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Original Issue

Case Closing

Atwal investigation nears an end

Six months afterPGA Tour pro Arjun Atwal was involved in a high-speed auto incident nearOrlando that resulted in the death of John Noah Park, 48, of Windemere, theFlorida Highway Patrol is nearing completion of its investigation and mayforward a final report including recommended charges to the state attorney'soffice as soon as this week. An FHP spokesman confirmed that investigators havedetermined that Atwal was driving at "excessive speed," which itdefines as 20 mph or more over the speed limit, and that a charge of vehicularhomicide remains a possibility. The inquiry stalled for several months whilethe FHP attempted to retrieve information from the black box in Atwal's 2006BMW M6, but it was unable to connect with the right personnel through BMW inGermany despite repeated attempts. (A spokesman for BMW in the U.S. had noknowledge of the situation and referred SI to a counterpart in Germany, who hadnot responded to questions as of press time.) On Sept. 7 FHP said it wasmoving forward "the old-fashioned way," examining such factors as skidmarks and car damage to complete their investigation. The state attorney is notobliged to follow the recommendations of the FHP. After the accident, on March10, eyewitnesses claimed that Atwal's car and Park's Mercedes CLS 55 AMG wereracing along a curving road not far from Disney World when both drivers lostcontrol. Atwal skidded to a stop on the shoulder, but Park's car went off theroad and hit a tree. Atwal has denied that the men were racing. Since theaccident he has appeared in six Tour events, making the cut twice and earning$49,651, and in 12 Nationwide tour events, where he's made 10 cuts andcollected $98,741.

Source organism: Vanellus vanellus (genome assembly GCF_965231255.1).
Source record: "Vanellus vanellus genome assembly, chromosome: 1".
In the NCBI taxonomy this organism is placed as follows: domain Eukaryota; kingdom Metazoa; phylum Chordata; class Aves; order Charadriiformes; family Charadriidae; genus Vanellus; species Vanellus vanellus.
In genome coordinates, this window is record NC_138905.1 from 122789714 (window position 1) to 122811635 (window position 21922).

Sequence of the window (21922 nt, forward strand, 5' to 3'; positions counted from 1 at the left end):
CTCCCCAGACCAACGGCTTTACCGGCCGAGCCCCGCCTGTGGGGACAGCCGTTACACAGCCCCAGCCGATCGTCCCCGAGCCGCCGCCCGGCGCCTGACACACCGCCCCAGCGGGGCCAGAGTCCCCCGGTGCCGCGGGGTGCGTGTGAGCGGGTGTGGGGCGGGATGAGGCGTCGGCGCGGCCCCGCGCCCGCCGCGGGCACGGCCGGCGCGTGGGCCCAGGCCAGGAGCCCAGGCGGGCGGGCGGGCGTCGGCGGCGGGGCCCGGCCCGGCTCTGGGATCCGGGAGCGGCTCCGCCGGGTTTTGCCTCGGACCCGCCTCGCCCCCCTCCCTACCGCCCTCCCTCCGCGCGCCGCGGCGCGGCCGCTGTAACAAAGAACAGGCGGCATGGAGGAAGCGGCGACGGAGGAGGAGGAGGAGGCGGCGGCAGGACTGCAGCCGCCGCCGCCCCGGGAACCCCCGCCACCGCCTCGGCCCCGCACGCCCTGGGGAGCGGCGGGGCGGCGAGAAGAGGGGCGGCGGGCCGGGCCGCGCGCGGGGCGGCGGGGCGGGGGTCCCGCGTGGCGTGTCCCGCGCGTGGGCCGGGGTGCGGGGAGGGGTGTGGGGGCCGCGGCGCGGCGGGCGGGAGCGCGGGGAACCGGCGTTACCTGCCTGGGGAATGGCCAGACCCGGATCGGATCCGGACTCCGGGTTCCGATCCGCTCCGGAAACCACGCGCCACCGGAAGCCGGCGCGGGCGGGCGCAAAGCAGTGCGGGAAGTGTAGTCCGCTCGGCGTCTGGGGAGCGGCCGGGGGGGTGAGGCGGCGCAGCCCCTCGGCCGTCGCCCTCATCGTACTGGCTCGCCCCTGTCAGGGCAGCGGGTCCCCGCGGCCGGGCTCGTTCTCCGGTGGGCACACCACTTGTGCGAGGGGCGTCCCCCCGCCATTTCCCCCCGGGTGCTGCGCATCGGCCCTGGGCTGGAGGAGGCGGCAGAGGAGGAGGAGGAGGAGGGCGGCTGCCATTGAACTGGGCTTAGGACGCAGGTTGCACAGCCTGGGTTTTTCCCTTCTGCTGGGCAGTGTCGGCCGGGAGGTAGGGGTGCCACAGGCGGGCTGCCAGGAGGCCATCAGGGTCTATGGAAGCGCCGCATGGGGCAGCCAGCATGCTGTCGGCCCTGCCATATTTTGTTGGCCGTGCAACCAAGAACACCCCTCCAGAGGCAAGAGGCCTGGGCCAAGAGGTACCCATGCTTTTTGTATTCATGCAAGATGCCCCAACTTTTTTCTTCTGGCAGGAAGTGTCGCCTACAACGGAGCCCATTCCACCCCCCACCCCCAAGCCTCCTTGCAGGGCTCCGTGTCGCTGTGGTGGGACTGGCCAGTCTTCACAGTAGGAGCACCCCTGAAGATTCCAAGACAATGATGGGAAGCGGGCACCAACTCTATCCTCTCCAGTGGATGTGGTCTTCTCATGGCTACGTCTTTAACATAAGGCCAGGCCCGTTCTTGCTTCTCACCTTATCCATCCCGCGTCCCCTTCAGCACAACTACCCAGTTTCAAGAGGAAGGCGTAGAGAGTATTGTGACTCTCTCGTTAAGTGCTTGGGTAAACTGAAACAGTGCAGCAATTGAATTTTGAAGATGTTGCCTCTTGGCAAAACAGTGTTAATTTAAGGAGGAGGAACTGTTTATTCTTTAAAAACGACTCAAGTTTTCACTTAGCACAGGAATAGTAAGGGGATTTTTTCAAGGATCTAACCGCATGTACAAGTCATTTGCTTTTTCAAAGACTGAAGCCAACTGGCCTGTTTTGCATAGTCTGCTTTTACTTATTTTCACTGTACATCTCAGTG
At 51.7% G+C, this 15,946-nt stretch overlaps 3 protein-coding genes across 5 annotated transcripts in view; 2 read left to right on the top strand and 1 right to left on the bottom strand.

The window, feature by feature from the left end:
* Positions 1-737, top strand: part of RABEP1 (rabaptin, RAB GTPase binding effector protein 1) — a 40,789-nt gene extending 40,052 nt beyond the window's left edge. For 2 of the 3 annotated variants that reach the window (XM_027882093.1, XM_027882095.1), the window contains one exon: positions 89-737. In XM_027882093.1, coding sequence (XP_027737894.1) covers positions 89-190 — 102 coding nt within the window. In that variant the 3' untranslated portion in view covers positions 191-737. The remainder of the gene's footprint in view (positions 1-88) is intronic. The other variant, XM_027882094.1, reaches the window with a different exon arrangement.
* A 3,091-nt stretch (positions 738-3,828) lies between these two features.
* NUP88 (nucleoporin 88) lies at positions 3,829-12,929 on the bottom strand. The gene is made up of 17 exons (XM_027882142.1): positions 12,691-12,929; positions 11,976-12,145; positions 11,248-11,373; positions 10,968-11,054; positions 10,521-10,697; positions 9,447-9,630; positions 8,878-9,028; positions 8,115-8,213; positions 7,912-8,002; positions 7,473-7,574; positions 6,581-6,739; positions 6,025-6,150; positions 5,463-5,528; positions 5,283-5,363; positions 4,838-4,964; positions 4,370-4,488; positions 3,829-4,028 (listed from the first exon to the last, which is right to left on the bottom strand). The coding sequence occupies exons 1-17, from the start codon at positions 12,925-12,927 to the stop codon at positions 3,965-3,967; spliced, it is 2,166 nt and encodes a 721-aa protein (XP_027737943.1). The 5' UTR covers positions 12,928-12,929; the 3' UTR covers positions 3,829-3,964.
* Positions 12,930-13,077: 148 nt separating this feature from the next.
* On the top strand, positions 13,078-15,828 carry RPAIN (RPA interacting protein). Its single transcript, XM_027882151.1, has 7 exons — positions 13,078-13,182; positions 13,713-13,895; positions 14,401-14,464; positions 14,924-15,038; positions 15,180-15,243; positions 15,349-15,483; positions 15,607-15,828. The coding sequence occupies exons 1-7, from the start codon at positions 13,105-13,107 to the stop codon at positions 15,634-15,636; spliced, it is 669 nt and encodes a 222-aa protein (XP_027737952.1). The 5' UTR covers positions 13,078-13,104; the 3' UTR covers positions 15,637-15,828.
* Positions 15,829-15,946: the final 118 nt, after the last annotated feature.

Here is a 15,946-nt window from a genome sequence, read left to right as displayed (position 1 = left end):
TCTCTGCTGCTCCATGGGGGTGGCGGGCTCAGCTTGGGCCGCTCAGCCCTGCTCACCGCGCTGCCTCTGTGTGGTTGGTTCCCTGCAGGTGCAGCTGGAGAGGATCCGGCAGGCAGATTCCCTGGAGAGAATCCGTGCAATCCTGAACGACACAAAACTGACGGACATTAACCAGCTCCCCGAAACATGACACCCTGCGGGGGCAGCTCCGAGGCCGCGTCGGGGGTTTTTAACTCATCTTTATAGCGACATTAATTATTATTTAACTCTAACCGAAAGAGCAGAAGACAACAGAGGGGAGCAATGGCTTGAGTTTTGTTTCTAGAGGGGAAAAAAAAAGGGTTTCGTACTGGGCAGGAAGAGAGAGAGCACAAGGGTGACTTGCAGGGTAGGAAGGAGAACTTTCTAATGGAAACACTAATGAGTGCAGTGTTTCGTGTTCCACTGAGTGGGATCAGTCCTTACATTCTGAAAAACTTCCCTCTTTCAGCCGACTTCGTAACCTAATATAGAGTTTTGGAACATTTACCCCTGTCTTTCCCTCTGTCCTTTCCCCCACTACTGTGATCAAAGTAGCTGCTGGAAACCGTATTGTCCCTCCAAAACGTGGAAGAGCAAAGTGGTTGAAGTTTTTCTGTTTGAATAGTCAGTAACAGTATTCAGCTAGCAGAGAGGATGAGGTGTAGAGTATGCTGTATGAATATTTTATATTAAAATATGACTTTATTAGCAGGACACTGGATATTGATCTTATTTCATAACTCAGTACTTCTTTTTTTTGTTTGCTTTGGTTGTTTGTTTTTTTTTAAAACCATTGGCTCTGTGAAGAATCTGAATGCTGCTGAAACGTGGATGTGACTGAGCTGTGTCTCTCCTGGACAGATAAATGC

Anytime you plan agolf tournament, you hope it doesn't rain. And if it does rain, you hope thereisn't a major international event scheduled for the following week. The LPGA'sinaugural NW Arkansas Championship struck out on both counts last week. By lastSaturday evening lengthy rain delays meant that 32 players were still waitingto finish their first round, and officials announced that the event would bereduced to 18 holes, the first time that's happened at an LPGA tournament.As it turned out, the weather was fine on Sunday and passable on Monday--so didthe LPGA jump the gun, perhaps influenced by the 11 Solheim Cup players in thefield who were due in Sweden on Tuesday? Maybe not. The Sunday and Mondayforecasts called for more rain, and LPGA officials say that was their onlyconsideration. The big loser was the winner, Stacy Lewis. The Arkansas seniorshot a first-round 65 to earn first place. But because the tournament wasdeemed unofficial, Lewis was not awarded the three-year LPGA exemption thatnormally goes to the victor. Said a disappointed Lewis, "It's one goodround of golf, and that's really all you can take from it."

For AlanShipnuck's Hot List, go to


$75 million

Tiger Woods's Tour earnings ($75,319,376), the mostever.

"Guys will be puking their guts out onFriday."--MY SHOT, PAGE G10

One Shot with Anthony Kim

One course you'd play over and over

Augusta National

One mulligan you'd like

No mulligans

One shot you can't top

Holed-out approach to the 17th green at the 2006 TexasOpen

One thing you'd change about yourself


One nonmajor you'd like to win

Riviera in Los Angeles

One PGA Tour perk you can't believe

The courtesy cars we drive

One great attribute

Even temper

One thing you'd change as Tour commissioner

Allowing the players to wear shorts when it gets reallyhot

One person you wouldn't be here without

Tiger Woods

One thing Tiger has that you'd like

His height

One thing you'd give up to win the FedEx Cup

My left arm




U.S. Walker Cuppers lifted Jonathan Moore in celebration after he eagled thefinal hole to win his match and secure a 12 1/2-11 1/2 victory for the visitorsat Royal County Down in Ireland.